Over the next few years, although not celebrated to such large capacities as in 1970, Earth Day continued at Drew. By the 1980s, Drew Environmental Action League had taken over planning Earth Day celebrations. According to an advert in the April 15, 1983 edition of The Acorn, the Earth Day festivities would include “letter writing campaigns on pertinent environmental legislation. There will also be several speakers, continuous classical and folk music, and a natural foods bake sale.”
As documented in the April 27, 1990 edition of The Acorn, Drew Environmental Action League celebrated the 20th anniversary of Earth Day in Brothers College’s courtyard complete with more live music from bands like The Zen Tricksters and The Gooney Birds.
Attended by 300-400 people, the event also featured the Raptor Trust, which brought a live owl to meet students and was supplied with ice cream donated by Ben and Jerry’s at no cost. Dozens of Madison residents also attended, allowing for unification of both on and off-campus communities.
A speaker from Maine’s EPA spoke on how environmental issues have evolved and shifted focus since the first Earth Day, encouraging everyday citizens to remember the power they held as a constituency. A similar celebration was held in 1995 to celebrate the 25th anniversary. Three years later in 1998, Drew’s Fern Fest was held for the very first time, giving students the opportunity to physically give back to their environment.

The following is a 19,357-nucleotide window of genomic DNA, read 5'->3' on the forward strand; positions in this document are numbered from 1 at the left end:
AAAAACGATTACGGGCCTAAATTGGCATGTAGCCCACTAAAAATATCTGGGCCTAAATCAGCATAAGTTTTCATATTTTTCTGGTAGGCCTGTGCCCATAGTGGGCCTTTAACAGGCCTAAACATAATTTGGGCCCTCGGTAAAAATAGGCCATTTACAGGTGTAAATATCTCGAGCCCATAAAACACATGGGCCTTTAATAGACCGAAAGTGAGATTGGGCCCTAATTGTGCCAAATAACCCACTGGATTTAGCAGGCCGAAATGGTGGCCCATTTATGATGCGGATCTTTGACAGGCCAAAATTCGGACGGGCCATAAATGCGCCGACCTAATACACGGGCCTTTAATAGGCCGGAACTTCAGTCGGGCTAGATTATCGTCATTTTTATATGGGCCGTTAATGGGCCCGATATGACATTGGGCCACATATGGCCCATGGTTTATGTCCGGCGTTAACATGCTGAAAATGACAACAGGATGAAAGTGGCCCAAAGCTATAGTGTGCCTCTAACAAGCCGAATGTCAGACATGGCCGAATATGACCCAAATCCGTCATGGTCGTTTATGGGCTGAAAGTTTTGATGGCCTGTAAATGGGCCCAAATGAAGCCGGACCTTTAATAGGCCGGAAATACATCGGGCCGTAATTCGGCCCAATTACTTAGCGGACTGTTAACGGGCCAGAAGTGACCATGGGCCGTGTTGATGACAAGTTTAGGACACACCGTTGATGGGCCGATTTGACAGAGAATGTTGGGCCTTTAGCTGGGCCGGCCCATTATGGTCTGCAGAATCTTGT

Today, after the COVID-19 pandemic, Earth Day looks a little different. As it was bouncing back last year, students on campus witnessed a variety of events such as invasive plant removal, film screenings, presentations from local environmental groups and forest bathing. During the next two weeks leading up to April 22, Drew’s Sustainability Committee is hosting “Drew It In The Dark,” an energy saving competition, to help get students in the mood for environmental discussions while making a real-world impact. For more information about Drew’s Sustainability Committee programming, students can visit their Instagram @drewsustainability. Hopefully, students are looking forward to this year’s Earth Day. Happy Earth Day, folks, and remember to tune in to support our on-campus organizations and save our planet.
Jocelyn Freeman is a sophomore majoring in history, English and Chinese.